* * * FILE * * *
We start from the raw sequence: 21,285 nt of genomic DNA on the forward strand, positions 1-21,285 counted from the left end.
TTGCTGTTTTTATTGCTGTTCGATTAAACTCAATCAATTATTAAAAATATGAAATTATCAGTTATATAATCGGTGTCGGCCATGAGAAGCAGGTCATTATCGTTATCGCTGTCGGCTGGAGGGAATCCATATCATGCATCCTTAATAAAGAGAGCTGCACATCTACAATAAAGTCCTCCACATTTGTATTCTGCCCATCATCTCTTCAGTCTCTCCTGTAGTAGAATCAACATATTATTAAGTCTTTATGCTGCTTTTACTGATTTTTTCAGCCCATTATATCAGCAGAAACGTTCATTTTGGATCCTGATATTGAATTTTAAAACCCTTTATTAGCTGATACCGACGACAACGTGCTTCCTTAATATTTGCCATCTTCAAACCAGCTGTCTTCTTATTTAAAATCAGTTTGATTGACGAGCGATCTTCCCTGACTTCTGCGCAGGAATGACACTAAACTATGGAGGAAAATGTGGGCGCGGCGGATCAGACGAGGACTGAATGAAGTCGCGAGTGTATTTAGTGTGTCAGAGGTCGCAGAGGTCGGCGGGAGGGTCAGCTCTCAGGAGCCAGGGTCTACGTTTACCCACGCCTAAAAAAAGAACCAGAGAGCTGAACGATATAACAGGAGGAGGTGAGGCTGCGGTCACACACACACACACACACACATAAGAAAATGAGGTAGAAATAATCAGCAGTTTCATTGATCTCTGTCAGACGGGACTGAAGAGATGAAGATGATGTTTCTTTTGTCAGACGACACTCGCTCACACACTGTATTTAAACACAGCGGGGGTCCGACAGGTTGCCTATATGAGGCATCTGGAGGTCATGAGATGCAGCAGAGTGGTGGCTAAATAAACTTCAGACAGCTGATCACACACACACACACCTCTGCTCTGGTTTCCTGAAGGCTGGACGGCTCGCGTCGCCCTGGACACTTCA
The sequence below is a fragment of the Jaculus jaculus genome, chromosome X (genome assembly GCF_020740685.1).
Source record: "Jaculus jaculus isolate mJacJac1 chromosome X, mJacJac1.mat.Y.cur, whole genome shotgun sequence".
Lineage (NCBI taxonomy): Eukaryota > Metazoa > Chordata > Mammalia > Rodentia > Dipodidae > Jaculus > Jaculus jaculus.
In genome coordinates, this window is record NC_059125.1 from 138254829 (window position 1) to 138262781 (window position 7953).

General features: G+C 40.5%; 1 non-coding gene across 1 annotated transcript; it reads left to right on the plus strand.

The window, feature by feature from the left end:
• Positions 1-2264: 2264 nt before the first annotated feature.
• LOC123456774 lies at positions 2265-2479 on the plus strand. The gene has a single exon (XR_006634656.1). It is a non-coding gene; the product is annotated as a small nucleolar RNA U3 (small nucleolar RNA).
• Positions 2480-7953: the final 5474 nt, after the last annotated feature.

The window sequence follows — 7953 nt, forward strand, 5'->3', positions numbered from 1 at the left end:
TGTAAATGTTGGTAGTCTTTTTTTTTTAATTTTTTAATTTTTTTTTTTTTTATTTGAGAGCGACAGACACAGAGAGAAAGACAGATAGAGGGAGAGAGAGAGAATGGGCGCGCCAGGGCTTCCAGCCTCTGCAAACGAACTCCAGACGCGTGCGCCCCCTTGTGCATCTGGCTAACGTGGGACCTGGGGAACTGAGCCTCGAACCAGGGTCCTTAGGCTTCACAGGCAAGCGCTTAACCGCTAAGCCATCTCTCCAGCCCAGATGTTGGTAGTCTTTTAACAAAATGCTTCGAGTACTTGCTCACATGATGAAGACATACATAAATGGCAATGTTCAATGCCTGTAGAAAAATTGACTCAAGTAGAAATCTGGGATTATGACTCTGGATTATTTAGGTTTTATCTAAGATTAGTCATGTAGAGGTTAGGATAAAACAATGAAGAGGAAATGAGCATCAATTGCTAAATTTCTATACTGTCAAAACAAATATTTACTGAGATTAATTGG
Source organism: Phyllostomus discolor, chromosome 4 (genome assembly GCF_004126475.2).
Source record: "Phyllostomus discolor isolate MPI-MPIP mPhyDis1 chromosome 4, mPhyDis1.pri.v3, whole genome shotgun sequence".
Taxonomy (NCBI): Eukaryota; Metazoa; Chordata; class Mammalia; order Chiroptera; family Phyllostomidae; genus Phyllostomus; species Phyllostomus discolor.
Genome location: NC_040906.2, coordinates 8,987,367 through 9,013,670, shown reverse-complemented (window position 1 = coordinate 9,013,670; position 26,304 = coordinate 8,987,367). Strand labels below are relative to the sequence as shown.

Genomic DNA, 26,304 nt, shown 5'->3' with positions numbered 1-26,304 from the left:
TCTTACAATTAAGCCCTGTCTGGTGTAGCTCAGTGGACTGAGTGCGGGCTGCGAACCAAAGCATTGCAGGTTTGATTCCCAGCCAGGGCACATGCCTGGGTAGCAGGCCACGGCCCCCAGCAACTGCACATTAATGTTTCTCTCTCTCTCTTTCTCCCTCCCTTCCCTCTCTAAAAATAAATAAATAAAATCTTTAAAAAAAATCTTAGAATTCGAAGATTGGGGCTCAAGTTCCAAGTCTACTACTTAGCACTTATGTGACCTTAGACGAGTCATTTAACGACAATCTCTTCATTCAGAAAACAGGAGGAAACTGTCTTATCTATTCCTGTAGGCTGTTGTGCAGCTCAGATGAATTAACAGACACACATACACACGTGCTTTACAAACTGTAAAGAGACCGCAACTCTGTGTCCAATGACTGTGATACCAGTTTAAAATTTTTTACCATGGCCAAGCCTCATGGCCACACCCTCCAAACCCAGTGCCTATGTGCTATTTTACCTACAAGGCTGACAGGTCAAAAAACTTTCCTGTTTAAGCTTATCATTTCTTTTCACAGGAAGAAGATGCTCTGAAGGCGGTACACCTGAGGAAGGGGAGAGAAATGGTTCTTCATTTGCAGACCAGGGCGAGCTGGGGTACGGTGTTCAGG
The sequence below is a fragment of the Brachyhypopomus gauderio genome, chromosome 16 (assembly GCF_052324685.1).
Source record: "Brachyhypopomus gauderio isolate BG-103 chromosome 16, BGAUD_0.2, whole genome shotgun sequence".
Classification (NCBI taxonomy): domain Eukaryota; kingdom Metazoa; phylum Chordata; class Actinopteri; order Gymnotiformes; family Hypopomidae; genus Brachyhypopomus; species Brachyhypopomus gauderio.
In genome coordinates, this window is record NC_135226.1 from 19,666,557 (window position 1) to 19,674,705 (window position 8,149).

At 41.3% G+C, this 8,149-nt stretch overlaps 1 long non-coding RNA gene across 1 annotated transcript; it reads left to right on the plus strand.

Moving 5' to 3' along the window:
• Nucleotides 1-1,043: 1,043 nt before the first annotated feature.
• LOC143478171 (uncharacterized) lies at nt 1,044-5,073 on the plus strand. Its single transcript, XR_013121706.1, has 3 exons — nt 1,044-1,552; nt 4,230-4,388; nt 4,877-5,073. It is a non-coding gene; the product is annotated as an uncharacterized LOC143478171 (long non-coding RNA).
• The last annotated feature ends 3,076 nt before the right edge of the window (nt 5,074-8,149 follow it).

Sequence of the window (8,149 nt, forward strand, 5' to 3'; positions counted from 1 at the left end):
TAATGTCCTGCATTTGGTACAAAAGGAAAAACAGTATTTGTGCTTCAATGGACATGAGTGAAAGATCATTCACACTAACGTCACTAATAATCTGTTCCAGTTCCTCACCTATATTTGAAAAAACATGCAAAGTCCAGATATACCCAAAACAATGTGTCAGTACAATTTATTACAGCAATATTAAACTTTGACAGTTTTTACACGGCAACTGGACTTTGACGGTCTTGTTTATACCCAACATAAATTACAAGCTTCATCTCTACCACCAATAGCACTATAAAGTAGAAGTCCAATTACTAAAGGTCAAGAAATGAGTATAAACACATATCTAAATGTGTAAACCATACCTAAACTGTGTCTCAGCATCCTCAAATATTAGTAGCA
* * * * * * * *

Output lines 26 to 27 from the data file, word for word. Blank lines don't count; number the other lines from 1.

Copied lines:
• Nucleotides 1-1,043: 1,043 nt before the first annotated feature.
• LOC143478171 (uncharacterized) lies at nt 1,044-5,073 on the plus strand. Its single transcript, XR_013121706.1, has 3 exons — nt 1,044-1,552; nt 4,230-4,388; nt 4,877-5,073. It is a non-coding gene; the product is annotated as an uncharacterized LOC143478171 (long non-coding RNA).